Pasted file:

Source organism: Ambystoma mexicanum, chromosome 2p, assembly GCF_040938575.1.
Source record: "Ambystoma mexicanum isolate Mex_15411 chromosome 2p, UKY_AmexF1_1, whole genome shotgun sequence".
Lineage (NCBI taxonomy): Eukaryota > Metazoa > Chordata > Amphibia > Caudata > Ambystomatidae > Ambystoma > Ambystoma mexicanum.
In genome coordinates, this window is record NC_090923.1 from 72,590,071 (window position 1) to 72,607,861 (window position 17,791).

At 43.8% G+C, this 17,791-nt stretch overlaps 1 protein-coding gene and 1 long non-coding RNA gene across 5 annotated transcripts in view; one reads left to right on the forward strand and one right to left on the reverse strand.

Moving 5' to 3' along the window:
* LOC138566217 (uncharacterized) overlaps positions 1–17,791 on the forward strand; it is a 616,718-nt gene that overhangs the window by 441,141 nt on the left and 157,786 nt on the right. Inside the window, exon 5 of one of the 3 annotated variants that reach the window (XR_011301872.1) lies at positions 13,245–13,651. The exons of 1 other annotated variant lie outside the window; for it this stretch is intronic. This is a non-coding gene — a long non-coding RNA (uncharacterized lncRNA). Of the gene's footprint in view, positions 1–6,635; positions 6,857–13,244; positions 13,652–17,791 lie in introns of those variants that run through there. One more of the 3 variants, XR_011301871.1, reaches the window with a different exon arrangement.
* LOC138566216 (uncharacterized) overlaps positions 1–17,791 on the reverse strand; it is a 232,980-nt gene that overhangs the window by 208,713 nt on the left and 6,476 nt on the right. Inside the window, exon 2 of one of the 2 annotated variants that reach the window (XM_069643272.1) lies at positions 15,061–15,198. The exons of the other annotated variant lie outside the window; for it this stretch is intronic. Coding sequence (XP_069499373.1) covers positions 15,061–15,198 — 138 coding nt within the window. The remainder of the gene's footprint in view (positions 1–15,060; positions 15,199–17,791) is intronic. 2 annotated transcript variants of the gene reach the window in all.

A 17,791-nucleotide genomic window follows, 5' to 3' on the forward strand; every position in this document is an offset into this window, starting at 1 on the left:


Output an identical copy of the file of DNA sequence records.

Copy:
Source organism: Ambystoma mexicanum, chromosome 2p, assembly GCF_040938575.1.
Source record: "Ambystoma mexicanum isolate Mex_15411 chromosome 2p, UKY_AmexF1_1, whole genome shotgun sequence".
Lineage (NCBI taxonomy): Eukaryota > Metazoa > Chordata > Amphibia > Caudata > Ambystomatidae > Ambystoma > Ambystoma mexicanum.
In genome coordinates, this window is record NC_090923.1 from 72,590,071 (window position 1) to 72,607,861 (window position 17,791).

At 43.8% G+C, this 17,791-nt stretch overlaps 1 protein-coding gene and 1 long non-coding RNA gene across 5 annotated transcripts in view; one reads left to right on the forward strand and one right to left on the reverse strand.

Moving 5' to 3' along the window:
* LOC138566217 (uncharacterized) overlaps positions 1–17,791 on the forward strand; it is a 616,718-nt gene that overhangs the window by 441,141 nt on the left and 157,786 nt on the right. Inside the window, exon 5 of one of the 3 annotated variants that reach the window (XR_011301872.1) lies at positions 13,245–13,651. The exons of 1 other annotated variant lie outside the window; for it this stretch is intronic. This is a non-coding gene — a long non-coding RNA (uncharacterized lncRNA). Of the gene's footprint in view, positions 1–6,635; positions 6,857–13,244; positions 13,652–17,791 lie in introns of those variants that run through there. One more of the 3 variants, XR_011301871.1, reaches the window with a different exon arrangement.
* LOC138566216 (uncharacterized) overlaps positions 1–17,791 on the reverse strand; it is a 232,980-nt gene that overhangs the window by 208,713 nt on the left and 6,476 nt on the right. Inside the window, exon 2 of one of the 2 annotated variants that reach the window (XM_069643272.1) lies at positions 15,061–15,198. The exons of the other annotated variant lie outside the window; for it this stretch is intronic. Coding sequence (XP_069499373.1) covers positions 15,061–15,198 — 138 coding nt within the window. The remainder of the gene's footprint in view (positions 1–15,060; positions 15,199–17,791) is intronic. 2 annotated transcript variants of the gene reach the window in all.

A 17,791-nucleotide genomic window follows, 5' to 3' on the forward strand; every position in this document is an offset into this window, starting at 1 on the left: